At what price do they trade?

Now that we have confirmed that total output is higher with complete or incomplete specialization than under self-sufficiency, we know there must be a relative price at which trade makes both countries better off. The relative price for trade is such that both countries can buy wine or cloth at a lower cost than their opportunity cost of producing that good.

Opportunity costs

  Opportunity cost of cloth:
bottles of wine per meter of cloth
Opportunity cost of wine:
meters of cloth per bottle of wine
Portugal \(\dfrac{1,000}{2,000} = \dfrac{1}{2}\) \(\dfrac{2,000}{1,000} = 2\)
England \(\dfrac{1,250}{3,750} = \dfrac{1}{3}\) \(\dfrac{3,750}{1,250} = 3\)

For each bottle of wine, Portugal could produce two meters of cloth while England could produce three meters. Portugal has a comparative advantage in wine, so to be willing to trade, the price of wine must be higher than Portugal’s opportunity cost of producing wine. In other words, Portugal must receive more than two meters of cloth in exchange for a bottle of wine. Otherwise, Portugal would just decide to produce the cloth on its own, losing less wine in the process.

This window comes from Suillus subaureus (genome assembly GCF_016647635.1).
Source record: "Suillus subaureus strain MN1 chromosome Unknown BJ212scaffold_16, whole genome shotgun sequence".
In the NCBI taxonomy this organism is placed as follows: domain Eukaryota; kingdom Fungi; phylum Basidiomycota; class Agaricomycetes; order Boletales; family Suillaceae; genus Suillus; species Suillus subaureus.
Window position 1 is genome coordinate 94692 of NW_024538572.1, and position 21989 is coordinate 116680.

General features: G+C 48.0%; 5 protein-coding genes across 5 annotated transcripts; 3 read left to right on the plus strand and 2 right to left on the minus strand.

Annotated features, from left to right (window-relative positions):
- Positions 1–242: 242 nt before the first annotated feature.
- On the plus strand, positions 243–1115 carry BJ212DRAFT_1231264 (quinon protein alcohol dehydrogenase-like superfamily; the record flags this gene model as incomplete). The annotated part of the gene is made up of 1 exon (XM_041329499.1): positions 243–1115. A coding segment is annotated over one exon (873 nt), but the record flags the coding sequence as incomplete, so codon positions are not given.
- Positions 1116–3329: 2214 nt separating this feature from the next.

Conversely, for England to be willing to buy wine, the price of one bottle has to be below its opportunity cost to produce wine. England will only buy wine if the cost is below three meters of cloth; otherwise, it would be cheaper to make wine.

Therefore, the relative price at which wine trades must be between two and three meters of cloth. It is between the opportunity cost of both countries, so Portugal benefits from selling it, and England benefits from buying it.